There are two initial concepts, which support the stem cell model - first, the Caenorhabditis elegans that is a small worm the entire lineage map of which has been described and second, the hematopoietic cell lineage, which has a more emphasized representation of the diverging pathways of cell lineage.  There are numerous factors, which control the molecular and cellular patterns of expression of the stem cells. Human stem cells are broadly of two types - the somatic type and the germline type.  Dental stem cells are mesenchymal stem cells, which are derived from the somatic variety.  Based on the sources of the dental stem cells, it is further classified in to dental pulp stem cells (DPSCs), stem cells from human exfoliated deciduous teeth (SHED), periodontal ligament stem cells (PDLSCs), dental follicle precursor cells (DFPCs), and stem cells of apical papilla (SCAPs).  The derivation of various sources of stem cells has been shown in [Figure 1]. There are few cancer stem cell (CSC) markers such as CD133, CD44, and ABCG2, which have shown positive expression in ameloblastomas and have pointed to the role of resident stem cells in tumor progression. ,,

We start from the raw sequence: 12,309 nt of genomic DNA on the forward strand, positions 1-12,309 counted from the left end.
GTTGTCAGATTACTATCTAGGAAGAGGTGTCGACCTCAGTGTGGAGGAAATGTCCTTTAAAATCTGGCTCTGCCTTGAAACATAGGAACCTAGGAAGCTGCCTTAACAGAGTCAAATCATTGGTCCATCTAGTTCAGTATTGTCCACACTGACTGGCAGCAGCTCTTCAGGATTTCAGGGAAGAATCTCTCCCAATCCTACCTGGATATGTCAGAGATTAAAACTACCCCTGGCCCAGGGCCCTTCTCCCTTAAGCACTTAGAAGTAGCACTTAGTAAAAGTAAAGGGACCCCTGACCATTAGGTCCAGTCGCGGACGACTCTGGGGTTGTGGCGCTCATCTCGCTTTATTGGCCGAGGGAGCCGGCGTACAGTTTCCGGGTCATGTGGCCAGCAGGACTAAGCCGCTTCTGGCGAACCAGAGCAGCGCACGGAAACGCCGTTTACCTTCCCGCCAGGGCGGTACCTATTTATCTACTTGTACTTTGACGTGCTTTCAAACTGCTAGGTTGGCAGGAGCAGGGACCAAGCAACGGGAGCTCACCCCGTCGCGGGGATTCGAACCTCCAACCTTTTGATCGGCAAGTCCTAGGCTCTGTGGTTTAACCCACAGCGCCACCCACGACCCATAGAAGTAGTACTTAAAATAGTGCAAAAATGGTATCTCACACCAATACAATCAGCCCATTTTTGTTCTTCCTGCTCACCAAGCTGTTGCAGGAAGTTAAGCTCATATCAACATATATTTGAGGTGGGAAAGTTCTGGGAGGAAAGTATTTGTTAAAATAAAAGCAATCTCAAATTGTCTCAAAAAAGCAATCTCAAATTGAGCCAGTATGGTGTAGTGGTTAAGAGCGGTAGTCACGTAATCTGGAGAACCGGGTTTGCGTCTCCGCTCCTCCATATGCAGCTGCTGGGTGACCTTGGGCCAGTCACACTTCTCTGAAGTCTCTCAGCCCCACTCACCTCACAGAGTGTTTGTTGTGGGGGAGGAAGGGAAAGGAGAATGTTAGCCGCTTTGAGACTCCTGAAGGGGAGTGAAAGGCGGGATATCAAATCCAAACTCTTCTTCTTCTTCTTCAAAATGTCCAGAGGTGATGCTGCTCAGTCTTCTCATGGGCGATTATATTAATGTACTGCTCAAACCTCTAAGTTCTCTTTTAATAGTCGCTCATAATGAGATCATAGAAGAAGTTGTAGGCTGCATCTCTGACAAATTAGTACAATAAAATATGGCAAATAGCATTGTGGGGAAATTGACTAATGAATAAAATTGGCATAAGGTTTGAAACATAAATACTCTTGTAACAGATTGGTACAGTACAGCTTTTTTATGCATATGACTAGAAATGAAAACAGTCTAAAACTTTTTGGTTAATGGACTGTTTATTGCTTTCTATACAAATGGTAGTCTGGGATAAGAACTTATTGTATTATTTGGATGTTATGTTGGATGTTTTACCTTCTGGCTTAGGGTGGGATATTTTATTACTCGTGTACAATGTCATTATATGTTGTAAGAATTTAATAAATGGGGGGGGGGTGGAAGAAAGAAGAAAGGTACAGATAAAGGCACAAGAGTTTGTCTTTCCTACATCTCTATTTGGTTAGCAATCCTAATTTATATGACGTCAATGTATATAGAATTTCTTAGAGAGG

There are four important cell specific factors, which are expressed in the cells with pluripotent capacity, i.e., octamer-binding transcription factor 4 (OCT4), sex-determining region Y (SRY)-box 2 (SOX2), NANOG, and c-Myc. , These factors also get combined together and show their expression. OCT4 and SOX2 are the two major transcription factors, which are required to maintain the pluripotent and self-renewal capacity.  ESC markers such as OCT4 and SOX2 are capable of identifying these stem cells expressed during the early stages of tooth development (dental papilla and dental lamina cells). , This study is focused on the identification of stem cells in the selected odontogenic lesions by the two potential markers, OCT4 and SOX2.